Champagne Salon showed its 2004 vintage for the first time earlier this month. Following on from the fêted 2002, this is the second release from the new millennium and just the 34th release ever. To mark the occasion, Salon president Didier Depond decided to host a vertical tasting the like of which hasn’t been seen since 1999.“There are more and more people now who love old champagne,” he said at the tasting at the Wapping offices of his UK importer, Corney & Barrow. “It’s a relatively new concept that has become increasingly and noticeably popular over the last 5-7 years.
“Or perhaps I should say a new-old concept. You know 70 years ago it was the English taste to enjoy champagne with a touch of oxidation. This has come back now and it’s not so much older people with cellars and wine collections who are enjoying it. We’re noticing a lot of young people taking an interest in old champagne which they search for on websites and online forums.
”Old champagne is not always easy to find – especially not in the case of Salon. The champagne was created in the early 1900s by Eugène-Aimé Salon, an obsessive perfectionist, who had made his money as a furrier. Salon is a blanc de blancs only ever produced as a vintage wine, from chardonnay grown in the grand cru of Le Mesnil-sur-Oger. It was first made in 1911; the 2004 is the 39th release in its history.
For this very special vertical tasting in London, Depond had selected 10 vintages, “Of wines he had tasted recently and thought would be interesting to look at,” explained Corney & Barrow’s Rebeccca Palmer. They were: the 2004, 2002, 1999, 1997, 1996, 1990, 1988, 1971 and 1966.
The ’66 and the ’71 came directly from Salon’s cellar and had been disgorged three weeks previously. The 2004 was already showing more evolution than the 2002, opening with quite a lot of spice and opulent power compared to the sleeker, more arrow-like lines of the 2002. For me, it was interesting to note the transformation of the wine through its varying stages of evolution. At 14 years old (the 2002) this wine still looks astonishingly young. In the older wines, notes of umami (mushrooms and parmesan, bathed in golden light), and a slight rancio taste begin to creep in. Mature champagne is an entirely different drink and taste to the young stuff. The 1990 was my least favourite; hung about with a smell of old, closed houses. But the 1971 had prettiness, elegance and the light lift of fine cobwebs.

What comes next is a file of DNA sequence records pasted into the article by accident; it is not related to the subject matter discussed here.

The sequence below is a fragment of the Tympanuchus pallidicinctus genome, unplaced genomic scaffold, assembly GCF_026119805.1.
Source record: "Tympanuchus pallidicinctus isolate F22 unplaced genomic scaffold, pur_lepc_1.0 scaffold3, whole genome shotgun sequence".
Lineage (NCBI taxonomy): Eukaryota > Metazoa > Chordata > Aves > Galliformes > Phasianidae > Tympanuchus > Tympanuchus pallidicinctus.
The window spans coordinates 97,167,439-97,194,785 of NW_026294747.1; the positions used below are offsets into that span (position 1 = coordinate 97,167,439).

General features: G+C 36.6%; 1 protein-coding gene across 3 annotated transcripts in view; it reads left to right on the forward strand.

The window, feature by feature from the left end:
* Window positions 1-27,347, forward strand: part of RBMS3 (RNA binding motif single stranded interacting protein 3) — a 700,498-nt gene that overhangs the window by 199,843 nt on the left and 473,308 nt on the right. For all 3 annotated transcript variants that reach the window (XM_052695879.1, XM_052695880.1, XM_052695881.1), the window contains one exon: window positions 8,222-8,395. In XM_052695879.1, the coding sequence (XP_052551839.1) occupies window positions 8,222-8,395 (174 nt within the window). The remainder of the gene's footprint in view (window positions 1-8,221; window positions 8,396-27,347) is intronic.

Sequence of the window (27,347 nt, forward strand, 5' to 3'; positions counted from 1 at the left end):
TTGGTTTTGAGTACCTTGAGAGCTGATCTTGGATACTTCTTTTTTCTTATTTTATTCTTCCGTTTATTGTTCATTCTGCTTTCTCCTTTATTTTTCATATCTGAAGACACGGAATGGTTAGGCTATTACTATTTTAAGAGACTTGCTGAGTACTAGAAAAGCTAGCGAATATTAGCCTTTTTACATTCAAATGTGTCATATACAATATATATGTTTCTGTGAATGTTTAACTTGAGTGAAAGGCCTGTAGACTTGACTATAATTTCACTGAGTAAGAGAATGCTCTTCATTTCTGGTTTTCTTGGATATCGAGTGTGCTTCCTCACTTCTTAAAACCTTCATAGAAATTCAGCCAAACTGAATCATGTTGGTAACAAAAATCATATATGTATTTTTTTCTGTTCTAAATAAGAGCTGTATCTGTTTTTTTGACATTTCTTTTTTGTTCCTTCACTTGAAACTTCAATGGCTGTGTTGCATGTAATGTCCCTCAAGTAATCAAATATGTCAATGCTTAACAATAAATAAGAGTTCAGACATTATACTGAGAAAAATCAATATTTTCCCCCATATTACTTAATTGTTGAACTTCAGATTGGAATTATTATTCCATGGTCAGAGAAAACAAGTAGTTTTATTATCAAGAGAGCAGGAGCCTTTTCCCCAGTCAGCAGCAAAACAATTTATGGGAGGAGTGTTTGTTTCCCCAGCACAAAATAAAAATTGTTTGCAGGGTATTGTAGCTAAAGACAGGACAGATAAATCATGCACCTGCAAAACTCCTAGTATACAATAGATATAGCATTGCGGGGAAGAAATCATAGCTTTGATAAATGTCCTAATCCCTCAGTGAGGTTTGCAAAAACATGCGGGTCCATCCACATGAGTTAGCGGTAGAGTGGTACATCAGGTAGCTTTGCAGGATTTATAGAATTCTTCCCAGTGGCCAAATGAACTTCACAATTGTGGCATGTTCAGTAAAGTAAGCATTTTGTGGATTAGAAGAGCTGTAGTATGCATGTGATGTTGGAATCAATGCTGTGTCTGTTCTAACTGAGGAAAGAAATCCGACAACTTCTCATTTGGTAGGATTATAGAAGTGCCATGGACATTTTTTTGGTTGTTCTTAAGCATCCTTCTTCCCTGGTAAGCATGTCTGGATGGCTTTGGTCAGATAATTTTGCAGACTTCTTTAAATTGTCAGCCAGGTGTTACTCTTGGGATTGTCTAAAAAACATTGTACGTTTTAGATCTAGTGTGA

Defond said that in his opinion, “the best time to start drinking Salon is 15 years from the vintage and, for me, good Salon is after 25 years. Salon needs time. It needs ageing.”
42,000 bottles and 3,000 magnums of Salon were produced in 2004.
This Champagne is produced from a one-hectare parcel owned by Salon: "Salon’s garden", and from 19 other smaller parcels in Mesnil-sur-Oger, chosen by Aimé Salon at the beginning of the century. The wines are cellared in the bottle for an average of 10 years, gaining in complexity and finesse.
The proof that memory and history are important is shown by the bottles in the cellars from nearly all the vintages that have ever been produced at Salon. Headed by Aimé Salon until his death in 1943, the house was then left to his nephew. In 1988, Champagne Laurent-Perrier, a family-owned company, became the majority shareholder of Champagne Salon.